“Just then there was in their synagogue a man with an unclean spirit, and [the man] cried out, ‘What have you to do with us, Jesus of Nazareth?  I know who you are, the Holy One of God.”  Mark 1:23-24

   Have you ever wondered how long the man with the “unclean spirit” had been coming to the synagogue in Capernaum? Could his presence that day have signaled the first time he had crossed over its threshold and joined other members of the congregation? Or had this tormented man been showing up for as long as anyone could remember?

There is the understandable tendency to keep the onus of being in the thrall of a chaotic or unclean spirit – as being the problem of this lone individual – when reflecting on the significance of this passage.    After all, only one man cried out – even if it was in the presence of a gathered congregation.   For that matter, who would want to be labelled as completely unhinged be it in Jesus’ time or our own?  Such that this man’s anguished cry, “What have you to do with us, Jesus of Nazareth?” remains the problem of this one man and thereby has nothing to do with the congregation or the rest of us.

But what if this tormented man had been a ‘fixture’ in that community for years?    A nuisance, perhaps.   Something to be tolerated.   But utterly alone.  What then?

What if we were to read this account differently?   Rather than have a crazed man cry out, “What have you to do with us, Jesus of Nazareth,” suppose we were the ones asking the question?

“Jesus, what have you to do with us?”

We who are in over our heads?

We who try to be faithful but flounder in the wake of it?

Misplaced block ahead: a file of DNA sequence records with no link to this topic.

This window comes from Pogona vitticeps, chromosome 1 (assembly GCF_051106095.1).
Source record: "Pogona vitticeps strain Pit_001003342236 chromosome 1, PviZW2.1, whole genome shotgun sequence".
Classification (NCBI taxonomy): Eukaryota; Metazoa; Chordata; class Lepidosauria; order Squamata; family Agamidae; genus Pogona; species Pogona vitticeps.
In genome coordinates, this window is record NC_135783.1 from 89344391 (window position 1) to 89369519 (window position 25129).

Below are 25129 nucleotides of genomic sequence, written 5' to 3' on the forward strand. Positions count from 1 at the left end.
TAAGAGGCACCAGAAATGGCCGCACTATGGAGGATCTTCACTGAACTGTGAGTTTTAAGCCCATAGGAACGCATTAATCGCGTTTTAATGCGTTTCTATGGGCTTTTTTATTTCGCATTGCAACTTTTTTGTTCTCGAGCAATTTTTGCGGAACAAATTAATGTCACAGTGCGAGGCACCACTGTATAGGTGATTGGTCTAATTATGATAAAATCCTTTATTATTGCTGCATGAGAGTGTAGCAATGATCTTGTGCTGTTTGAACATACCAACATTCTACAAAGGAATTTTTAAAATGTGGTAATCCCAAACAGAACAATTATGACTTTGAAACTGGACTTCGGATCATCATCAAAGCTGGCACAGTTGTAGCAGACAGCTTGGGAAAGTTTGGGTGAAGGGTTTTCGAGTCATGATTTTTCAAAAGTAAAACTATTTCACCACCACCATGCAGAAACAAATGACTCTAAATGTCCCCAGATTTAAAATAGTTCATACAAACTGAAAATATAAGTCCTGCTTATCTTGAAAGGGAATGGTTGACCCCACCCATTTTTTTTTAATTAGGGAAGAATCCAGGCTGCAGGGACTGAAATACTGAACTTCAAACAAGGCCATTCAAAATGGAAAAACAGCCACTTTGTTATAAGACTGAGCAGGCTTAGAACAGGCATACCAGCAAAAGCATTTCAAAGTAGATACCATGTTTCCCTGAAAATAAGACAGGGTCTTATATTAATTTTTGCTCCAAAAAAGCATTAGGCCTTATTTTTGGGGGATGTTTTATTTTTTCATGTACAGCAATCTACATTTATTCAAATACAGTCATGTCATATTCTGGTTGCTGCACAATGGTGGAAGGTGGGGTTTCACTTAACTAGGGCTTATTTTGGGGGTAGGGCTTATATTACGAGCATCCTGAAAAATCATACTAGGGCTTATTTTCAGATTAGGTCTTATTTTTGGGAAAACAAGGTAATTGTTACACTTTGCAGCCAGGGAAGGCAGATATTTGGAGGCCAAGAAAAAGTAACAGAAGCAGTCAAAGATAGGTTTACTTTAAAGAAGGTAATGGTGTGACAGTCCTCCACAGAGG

We who are commanded to love our enemies but are consumed by anger?

When we’re really honest with ourselves, is this passage only about this one man?

Or is it a story about us?   We who need to hear the definitive word of God spoken.   We who have given up hope.   We who are numbed beyond recognition.

“Jesus,” we whisper, “what have you to do with us?”

And in that moment – Jesus does not turn away – but turns to us, speaking the definitive and healing Word.

 

Musings on Mark I:14-15

“Now after John (the Baptist) was arrested, Jesus came to Galilee, proclaiming the good news of God, and saying, “The time is fulfilled, and the kingdom of God is near…”   Mark 1:14-15 

Take note of the timing of this scripture.   It wasn’t until after John the Baptist was arrested that Jesus proclaimed the good news of God. 

It was after a righteous man was arrested

after John the Baptist was imprisoned and condemned,

…that Jesus heralded the good news of God.  

Am I the only one who has difficulty seeing the connection here?

How could the imprisonment of an upstanding man be the basis for announcing that the time is fulfilled?   How could this terrible incident be evidence that the kingdom of God is near?   How could the event of an innocent man being incarcerated – be an occasion for good news?

The broader narrative does draw the parallel between Jesus being driven into the wilderness for forty days following his baptism, as preparation for public life and ministry.    That all three synoptic gospels record this wilderness account offers that crucial connection between Jesus’ experience at baptism and his entrance onto the public stage. That he was in the company of wild beasts, hungered and thirsted, summoned and interpreted afresh the Word of God in the face of temptation and deprivation, provided not only necessary preparation but was evidence of Jesus’ unique identity and fidelity for ministry.

Yet what if the event of Jesus’ entrance into public ministry

AND John’s arrest was not a coincidence?

  What if the association of these two seemingly incompatible events was and is a way of seeing evidence of God’s realm – but in a manner previously thought not possible?   What if injustice –be it retaliation for speaking truth to power, racism, misogyny, xenophobia, deportation, the exploitation and misuse of natural resources, forfeiting healthcare for the most vulnerable, voter suppression and increasing the coffers of the wealthy at the expense of the poor – when met with faithful and persistent resistancesignifies the emergence of God’s kingdom?    What if seeing and naming injustice for what it is  – is not an occasion for powerlessness in the face of oppression but instead is a divine summons, heralding that the time has come to head to Galilee?